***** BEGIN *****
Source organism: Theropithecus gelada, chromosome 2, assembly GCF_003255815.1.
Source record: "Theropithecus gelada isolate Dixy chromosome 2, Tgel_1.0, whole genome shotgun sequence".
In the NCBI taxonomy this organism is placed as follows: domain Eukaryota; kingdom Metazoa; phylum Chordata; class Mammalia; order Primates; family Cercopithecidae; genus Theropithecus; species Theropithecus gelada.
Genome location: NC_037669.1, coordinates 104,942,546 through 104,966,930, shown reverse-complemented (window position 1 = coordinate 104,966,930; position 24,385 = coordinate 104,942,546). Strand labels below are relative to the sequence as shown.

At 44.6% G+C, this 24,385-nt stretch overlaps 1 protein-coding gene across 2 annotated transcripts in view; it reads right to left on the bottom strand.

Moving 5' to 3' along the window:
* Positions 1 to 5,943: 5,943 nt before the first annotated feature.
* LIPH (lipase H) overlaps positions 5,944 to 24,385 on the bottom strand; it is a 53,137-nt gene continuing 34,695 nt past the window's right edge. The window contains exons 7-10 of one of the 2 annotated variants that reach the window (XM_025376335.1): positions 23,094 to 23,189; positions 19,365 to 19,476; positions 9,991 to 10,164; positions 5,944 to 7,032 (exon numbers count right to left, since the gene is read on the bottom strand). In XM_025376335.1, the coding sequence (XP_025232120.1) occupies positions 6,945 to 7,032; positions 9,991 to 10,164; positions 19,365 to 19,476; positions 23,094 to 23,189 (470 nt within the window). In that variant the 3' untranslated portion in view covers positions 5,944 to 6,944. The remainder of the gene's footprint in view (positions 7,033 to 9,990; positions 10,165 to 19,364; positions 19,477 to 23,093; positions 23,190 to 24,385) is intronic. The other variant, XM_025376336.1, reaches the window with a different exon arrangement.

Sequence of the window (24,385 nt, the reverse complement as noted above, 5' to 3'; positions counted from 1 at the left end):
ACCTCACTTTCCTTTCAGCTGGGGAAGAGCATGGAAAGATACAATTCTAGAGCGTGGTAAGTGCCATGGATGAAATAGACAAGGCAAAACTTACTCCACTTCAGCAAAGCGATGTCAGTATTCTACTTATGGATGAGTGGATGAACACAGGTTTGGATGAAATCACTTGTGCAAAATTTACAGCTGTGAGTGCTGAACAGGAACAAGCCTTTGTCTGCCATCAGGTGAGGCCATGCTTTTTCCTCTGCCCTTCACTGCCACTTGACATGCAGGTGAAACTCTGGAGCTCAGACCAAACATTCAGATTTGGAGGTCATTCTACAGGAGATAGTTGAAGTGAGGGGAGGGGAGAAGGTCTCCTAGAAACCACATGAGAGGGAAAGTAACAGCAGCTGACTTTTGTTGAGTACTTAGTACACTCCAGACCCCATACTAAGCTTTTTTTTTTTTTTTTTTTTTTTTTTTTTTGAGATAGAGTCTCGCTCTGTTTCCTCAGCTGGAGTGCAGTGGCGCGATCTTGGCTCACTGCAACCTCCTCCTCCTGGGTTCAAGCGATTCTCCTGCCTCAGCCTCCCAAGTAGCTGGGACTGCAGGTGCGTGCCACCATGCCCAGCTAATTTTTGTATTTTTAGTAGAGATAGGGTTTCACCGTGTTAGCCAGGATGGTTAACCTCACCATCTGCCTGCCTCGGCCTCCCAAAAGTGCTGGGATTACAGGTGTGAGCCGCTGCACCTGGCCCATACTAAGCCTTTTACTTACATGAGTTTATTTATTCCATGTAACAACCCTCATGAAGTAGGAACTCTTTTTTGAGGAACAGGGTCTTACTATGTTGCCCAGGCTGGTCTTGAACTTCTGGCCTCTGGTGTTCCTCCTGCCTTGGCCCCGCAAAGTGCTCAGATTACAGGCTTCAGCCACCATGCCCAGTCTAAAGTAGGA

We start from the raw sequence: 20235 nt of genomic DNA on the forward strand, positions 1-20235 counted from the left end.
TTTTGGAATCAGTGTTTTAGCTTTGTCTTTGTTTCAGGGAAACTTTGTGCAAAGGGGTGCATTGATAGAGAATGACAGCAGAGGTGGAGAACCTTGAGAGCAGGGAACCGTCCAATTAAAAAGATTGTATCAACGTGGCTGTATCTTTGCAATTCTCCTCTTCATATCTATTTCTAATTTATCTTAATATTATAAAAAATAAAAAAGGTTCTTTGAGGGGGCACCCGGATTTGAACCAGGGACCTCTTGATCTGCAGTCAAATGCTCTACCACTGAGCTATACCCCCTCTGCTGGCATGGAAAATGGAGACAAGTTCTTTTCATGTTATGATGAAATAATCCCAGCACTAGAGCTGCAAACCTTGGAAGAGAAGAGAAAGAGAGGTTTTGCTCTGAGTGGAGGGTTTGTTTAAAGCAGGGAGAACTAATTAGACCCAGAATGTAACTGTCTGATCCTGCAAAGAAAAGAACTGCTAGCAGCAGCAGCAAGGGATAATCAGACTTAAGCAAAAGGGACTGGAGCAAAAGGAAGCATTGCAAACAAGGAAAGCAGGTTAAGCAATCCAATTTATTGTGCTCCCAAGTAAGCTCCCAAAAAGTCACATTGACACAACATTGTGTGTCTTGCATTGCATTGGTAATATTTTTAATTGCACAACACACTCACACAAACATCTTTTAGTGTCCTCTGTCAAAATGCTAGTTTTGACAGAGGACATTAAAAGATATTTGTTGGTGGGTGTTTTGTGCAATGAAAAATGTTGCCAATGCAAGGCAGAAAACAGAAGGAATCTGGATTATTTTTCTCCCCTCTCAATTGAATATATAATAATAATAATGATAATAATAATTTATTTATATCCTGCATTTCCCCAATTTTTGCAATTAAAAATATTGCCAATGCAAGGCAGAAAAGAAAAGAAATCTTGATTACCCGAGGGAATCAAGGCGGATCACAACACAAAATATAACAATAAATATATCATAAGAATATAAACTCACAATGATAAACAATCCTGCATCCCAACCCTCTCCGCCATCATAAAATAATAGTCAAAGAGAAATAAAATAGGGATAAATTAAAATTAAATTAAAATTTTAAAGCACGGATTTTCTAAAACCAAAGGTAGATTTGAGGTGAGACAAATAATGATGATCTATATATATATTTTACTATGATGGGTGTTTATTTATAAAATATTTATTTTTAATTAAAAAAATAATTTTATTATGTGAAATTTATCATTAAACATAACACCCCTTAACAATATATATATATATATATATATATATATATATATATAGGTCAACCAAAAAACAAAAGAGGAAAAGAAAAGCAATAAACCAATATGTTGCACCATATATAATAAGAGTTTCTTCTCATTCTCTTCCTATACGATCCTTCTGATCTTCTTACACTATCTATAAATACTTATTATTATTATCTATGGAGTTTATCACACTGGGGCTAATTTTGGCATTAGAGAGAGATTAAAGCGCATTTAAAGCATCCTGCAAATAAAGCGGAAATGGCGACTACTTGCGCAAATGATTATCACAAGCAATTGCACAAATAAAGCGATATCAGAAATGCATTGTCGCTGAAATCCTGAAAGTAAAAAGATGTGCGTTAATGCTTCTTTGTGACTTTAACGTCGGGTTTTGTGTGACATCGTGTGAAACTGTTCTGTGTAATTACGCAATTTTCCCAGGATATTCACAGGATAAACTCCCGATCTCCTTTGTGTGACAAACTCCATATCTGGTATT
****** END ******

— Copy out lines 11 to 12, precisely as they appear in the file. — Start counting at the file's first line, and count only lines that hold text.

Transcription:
We start from the raw sequence: 20235 nt of genomic DNA on the forward strand, positions 1-20235 counted from the left end.
TTTTGGAATCAGTGTTTTAGCTTTGTCTTTGTTTCAGGGAAACTTTGTGCAAAGGGGTGCATTGATAGAGAATGACAGCAGAGGTGGAGAACCTTGAGAGCAGGGAACCGTCCAATTAAAAAGATTGTATCAACGTGGCTGTATCTTTGCAATTCTCCTCTTCATATCTATTTCTAATTTATCTTAATATTATAAAAAATAAAAAAGGTTCTTTGAGGGGGCACCCGGATTTGAACCAGGGACCTCTTGATCTGCAGTCAAATGCTCTACCACTGAGCTATACCCCCTCTGCTGGCATGGAAAATGGAGACAAGTTCTTTTCATGTTATGATGAAATAATCCCAGCACTAGAGCTGCAAACCTTGGAAGAGAAGAGAAAGAGAGGTTTTGCTCTGAGTGGAGGGTTTGTTTAAAGCAGGGAGAACTAATTAGACCCAGAATGTAACTGTCTGATCCTGCAAAGAAAAGAACTGCTAGCAGCAGCAGCAAGGGATAATCAGACTTAAGCAAAAGGGACTGGAGCAAAAGGAAGCATTGCAAACAAGGAAAGCAGGTTAAGCAATCCAATTTATTGTGCTCCCAAGTAAGCTCCCAAAAAGTCACATTGACACAACATTGTGTGTCTTGCATTGCATTGGTAATATTTTTAATTGCACAACACACTCACACAAACATCTTTTAGTGTCCTCTGTCAAAATGCTAGTTTTGACAGAGGACATTAAAAGATATTTGTTGGTGGGTGTTTTGTGCAATGAAAAATGTTGCCAATGCAAGGCAGAAAACAGAAGGAATCTGGATTATTTTTCTCCCCTCTCAATTGAATATATAATAATAATAATGATAATAATAATTTATTTATATCCTGCATTTCCCCAATTTTTGCAATTAAAAATATTGCCAATGCAAGGCAGAAAAGAAAAGAAATCTTGATTACCCGAGGGAATCAAGGCGGATCACAACACAAAATATAACAATAAATATATCATAAGAATATAAACTCACAATGATAAACAATCCTGCATCCCAACCCTCTCCGCCATCATAAAATAATAGTCAAAGAGAAATAAAATAGGGATAAATTAAAATTAAATTAAAATTTTAAAGCACGGATTTTCTAAAACCAAAGGTAGATTTGAGGTGAGACAAATAATGATGATCTATATATATATTTTACTATGATGGGTGTTTATTTATAAAATATTTATTTTTAATTAAAAAAATAATTTTATTATGTGAAATTTATCATTAAACATAACACCCCTTAACAATATATATATATATATATATATATATATATATATATAGGTCAACCAAAAAACAAAAGAGGAAAAGAAAAGCAATAAACCAATATGTTGCACCATATATAATAAGAGTTTCTTCTCATTCTCTTCCTATACGATCCTTCTGATCTTCTTACACTATCTATAAATACTTATTATTATTATCTATGGAGTTTATCACACTGGGGCTAATTTTGGCATTAGAGAGAGATTAAAGCGCATTTAAAGCATCCTGCAAATAAAGCGGAAATGGCGACTACTTGCGCAAATGATTATCACAAGCAATTGCACAAATAAAGCGATATCAGAAATGCATTGTCGCTGAAATCCTGAAAGTAAAAAGATGTGCGTTAATGCTTCTTTGTGACTTTAACGTCGGGTTTTGTGTGACATCGTGTGAAACTGTTCTGTGTAATTACGCAATTTTCCCAGGATATTCACAGGATAAACTCCCGATCTCCTTTGTGTGACAAACTCCATATCTGGTATT